The line-up for the Japanese Film Festival (JFF) is an eclectic list, with a good mix of comedy, documentary, animation, drama and some films simply too bizarre for categorisation. This year we’re presented with nostalgic movies such as live-action Kiki’s Delivery Service and the entire Rurouni Kenshin trilogy.
If you’re getting hungry ambling down memory lane, films such as God of Ramen and A Tale of Samurai Cooking will not be of any help. Here are our top picks.
The God of Ramen
This heart-warming documentary is back by popular demand, depicting the life and influence of Kazuo Yamagishi, the “God of Ramen” and inventor of tsukemen-style (dipping noodles) ramen. His guiding principal is “making sure the customer always leaves full”, and Yamagishi’s tale is sure to give ramen cravings to the uninitiated and ramen connoisseurs alike.
Thermae Romae II
Based on a popular manga of the same name, this story revolves around Lucius Modestus, a time-travelling architect from ancient Rome who utilises a hidden tunnel to visit modern-day Japan for inspiration for his designs. In this sequel, Modestus is tasked to build a bathhouse for the colesseum to help gladiators recover from their wounds. Watch Modestus reinvent Roman and Japanese history once again in this bizarre, light-hearted comedy. JFF is also screening the prequel, Thermae Romae I.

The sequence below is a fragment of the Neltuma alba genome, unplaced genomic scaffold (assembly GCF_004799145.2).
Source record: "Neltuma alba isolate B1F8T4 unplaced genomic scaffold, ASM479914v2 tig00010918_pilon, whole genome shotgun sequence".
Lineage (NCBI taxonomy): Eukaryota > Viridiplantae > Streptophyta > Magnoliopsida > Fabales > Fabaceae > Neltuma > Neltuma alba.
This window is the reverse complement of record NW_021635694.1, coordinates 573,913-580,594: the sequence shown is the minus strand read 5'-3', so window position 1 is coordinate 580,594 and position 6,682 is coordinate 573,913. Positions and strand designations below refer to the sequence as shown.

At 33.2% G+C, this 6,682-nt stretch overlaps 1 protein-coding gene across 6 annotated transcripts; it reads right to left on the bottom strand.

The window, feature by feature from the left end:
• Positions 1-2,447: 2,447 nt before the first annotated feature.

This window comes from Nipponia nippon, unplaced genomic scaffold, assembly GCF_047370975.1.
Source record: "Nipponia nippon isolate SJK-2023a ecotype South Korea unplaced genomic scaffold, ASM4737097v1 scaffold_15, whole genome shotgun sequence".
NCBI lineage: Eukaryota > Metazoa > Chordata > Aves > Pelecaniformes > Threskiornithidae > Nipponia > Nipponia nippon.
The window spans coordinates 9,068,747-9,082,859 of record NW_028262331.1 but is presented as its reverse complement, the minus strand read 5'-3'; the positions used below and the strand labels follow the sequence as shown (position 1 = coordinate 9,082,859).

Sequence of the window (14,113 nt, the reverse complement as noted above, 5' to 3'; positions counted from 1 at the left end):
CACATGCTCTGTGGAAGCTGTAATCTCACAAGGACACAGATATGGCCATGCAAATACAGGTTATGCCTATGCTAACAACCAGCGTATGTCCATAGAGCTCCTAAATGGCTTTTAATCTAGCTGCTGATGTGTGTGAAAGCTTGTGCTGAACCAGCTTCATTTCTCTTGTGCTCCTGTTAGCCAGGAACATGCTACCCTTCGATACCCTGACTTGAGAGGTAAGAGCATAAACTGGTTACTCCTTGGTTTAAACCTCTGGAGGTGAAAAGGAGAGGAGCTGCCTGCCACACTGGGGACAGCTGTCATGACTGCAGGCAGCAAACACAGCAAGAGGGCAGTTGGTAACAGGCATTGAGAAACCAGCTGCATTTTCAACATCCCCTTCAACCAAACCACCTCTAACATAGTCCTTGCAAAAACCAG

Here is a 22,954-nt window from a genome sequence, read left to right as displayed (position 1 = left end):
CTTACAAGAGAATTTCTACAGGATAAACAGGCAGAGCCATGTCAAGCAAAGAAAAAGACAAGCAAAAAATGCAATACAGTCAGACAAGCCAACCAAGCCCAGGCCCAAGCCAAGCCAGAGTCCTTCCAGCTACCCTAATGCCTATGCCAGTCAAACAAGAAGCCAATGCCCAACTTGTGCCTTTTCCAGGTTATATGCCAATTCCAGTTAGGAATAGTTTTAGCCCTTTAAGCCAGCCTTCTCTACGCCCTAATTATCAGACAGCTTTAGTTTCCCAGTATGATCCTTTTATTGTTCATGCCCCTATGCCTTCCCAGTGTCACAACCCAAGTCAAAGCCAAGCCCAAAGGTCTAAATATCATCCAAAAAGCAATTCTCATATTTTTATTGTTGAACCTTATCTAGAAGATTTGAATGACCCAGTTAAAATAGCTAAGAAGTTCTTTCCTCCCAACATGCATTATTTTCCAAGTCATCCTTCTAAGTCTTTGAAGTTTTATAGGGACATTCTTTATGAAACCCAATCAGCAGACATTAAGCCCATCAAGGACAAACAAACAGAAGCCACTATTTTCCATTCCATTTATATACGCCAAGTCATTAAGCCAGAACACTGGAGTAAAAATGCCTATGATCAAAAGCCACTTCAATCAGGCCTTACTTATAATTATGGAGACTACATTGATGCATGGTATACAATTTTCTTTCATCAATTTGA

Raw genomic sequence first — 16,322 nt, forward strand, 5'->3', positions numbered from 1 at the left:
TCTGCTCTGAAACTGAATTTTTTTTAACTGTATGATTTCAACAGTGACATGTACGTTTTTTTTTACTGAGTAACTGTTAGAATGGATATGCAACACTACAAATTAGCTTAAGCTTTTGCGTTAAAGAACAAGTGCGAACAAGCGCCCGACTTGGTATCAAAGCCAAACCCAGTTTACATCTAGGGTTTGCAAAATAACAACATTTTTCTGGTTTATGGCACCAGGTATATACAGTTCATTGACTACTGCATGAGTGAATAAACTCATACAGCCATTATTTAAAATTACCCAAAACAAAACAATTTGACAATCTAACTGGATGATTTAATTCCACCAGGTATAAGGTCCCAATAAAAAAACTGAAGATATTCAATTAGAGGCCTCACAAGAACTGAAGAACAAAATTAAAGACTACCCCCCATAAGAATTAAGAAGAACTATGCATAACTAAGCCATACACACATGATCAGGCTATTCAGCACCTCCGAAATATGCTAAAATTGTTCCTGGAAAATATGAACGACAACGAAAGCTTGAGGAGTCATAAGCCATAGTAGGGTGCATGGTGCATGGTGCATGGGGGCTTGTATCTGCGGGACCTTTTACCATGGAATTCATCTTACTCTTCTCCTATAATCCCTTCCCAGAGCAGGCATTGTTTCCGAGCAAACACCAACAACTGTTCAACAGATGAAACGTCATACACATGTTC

Rurouni Kenshin – The Legend Ends
Himura Kenshin is one of the most compelling and celebrated protagonists in anime and manga history. He is a wandering samurai who wields a sakabato, a reverse-blade sword incapable of killing, to atone for the murders he once committed as an assassin. This three-part series depicts the battle between Kenshin and long-time archenemy Shishio, and Rurouni Kenshin – The Legend Ends marks the conclusion to this epic tale. JFF will be screening all three films.
A Tale of Samurai Cooking
Haru Funaki marries Yasunobu, the heir to a family of samurai chefs that has served as cooks for the Kaga Domain for generations. She is given the unsavoury mission of getting her husband into the kitchen, despite his singular commitment to wielding the blade of a warrior. This film is based on the real-life tale of the Funaki household, featuring traditional Japanese cuisine from their surviving recipe books.
The Chart of Love
This story follows doctor Ichi Kurihara, who struggles to find balance between life and work. To top it off, there’s drama in and out of the office among colleagues and patients alike. Kurihara realises that relief boils down to choosing between following his heart, or following his head. Even if the lure of pop idol and actor Sho Sakurai doesn’t entice you, it simply wouldn’t be a Japanese Film Festival without some teary romance.
The Japanese Film Festival runs from November 27– December 7 at Hoyts Melbourne Central and ACMI Cinemas in Federation Square.